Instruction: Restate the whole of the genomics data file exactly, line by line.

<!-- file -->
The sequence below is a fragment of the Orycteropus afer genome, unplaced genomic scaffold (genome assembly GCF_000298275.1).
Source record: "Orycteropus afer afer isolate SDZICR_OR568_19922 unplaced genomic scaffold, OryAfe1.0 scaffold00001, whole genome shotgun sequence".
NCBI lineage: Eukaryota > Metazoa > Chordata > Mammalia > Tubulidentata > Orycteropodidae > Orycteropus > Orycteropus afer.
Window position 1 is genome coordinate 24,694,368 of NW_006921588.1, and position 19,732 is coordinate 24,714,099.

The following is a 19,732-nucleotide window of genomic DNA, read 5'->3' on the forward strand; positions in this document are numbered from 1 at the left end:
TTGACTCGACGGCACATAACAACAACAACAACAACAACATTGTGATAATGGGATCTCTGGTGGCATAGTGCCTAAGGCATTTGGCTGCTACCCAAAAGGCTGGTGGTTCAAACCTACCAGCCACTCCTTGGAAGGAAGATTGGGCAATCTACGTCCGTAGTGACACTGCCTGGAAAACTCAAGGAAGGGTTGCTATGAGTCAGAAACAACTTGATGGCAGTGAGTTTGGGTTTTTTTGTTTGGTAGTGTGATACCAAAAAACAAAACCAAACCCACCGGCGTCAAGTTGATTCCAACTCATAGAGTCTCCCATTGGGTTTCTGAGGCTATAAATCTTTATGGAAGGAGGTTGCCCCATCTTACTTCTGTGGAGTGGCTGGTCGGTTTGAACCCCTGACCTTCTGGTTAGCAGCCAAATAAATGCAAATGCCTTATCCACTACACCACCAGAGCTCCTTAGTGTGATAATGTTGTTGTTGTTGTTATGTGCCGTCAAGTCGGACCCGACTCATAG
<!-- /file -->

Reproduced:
The sequence below is a fragment of the Orycteropus afer genome, unplaced genomic scaffold (genome assembly GCF_000298275.1).
Source record: "Orycteropus afer afer isolate SDZICR_OR568_19922 unplaced genomic scaffold, OryAfe1.0 scaffold00001, whole genome shotgun sequence".
NCBI lineage: Eukaryota > Metazoa > Chordata > Mammalia > Tubulidentata > Orycteropodidae > Orycteropus > Orycteropus afer.
Window position 1 is genome coordinate 24,694,368 of NW_006921588.1, and position 19,732 is coordinate 24,714,099.

The following is a 19,732-nucleotide window of genomic DNA, read 5'->3' on the forward strand; positions in this document are numbered from 1 at the left end:
TTGACTCGACGGCACATAACAACAACAACAACAACAACATTGTGATAATGGGATCTCTGGTGGCATAGTGCCTAAGGCATTTGGCTGCTACCCAAAAGGCTGGTGGTTCAAACCTACCAGCCACTCCTTGGAAGGAAGATTGGGCAATCTACGTCCGTAGTGACACTGCCTGGAAAACTCAAGGAAGGGTTGCTATGAGTCAGAAACAACTTGATGGCAGTGAGTTTGGGTTTTTTTGTTTGGTAGTGTGATACCAAAAAACAAAACCAAACCCACCGGCGTCAAGTTGATTCCAACTCATAGAGTCTCCCATTGGGTTTCTGAGGCTATAAATCTTTATGGAAGGAGGTTGCCCCATCTTACTTCTGTGGAGTGGCTGGTCGGTTTGAACCCCTGACCTTCTGGTTAGCAGCCAAATAAATGCAAATGCCTTATCCACTACACCACCAGAGCTCCTTAGTGTGATAATGTTGTTGTTGTTGTTATGTGCCGTCAAGTCGGACCCGACTCATAG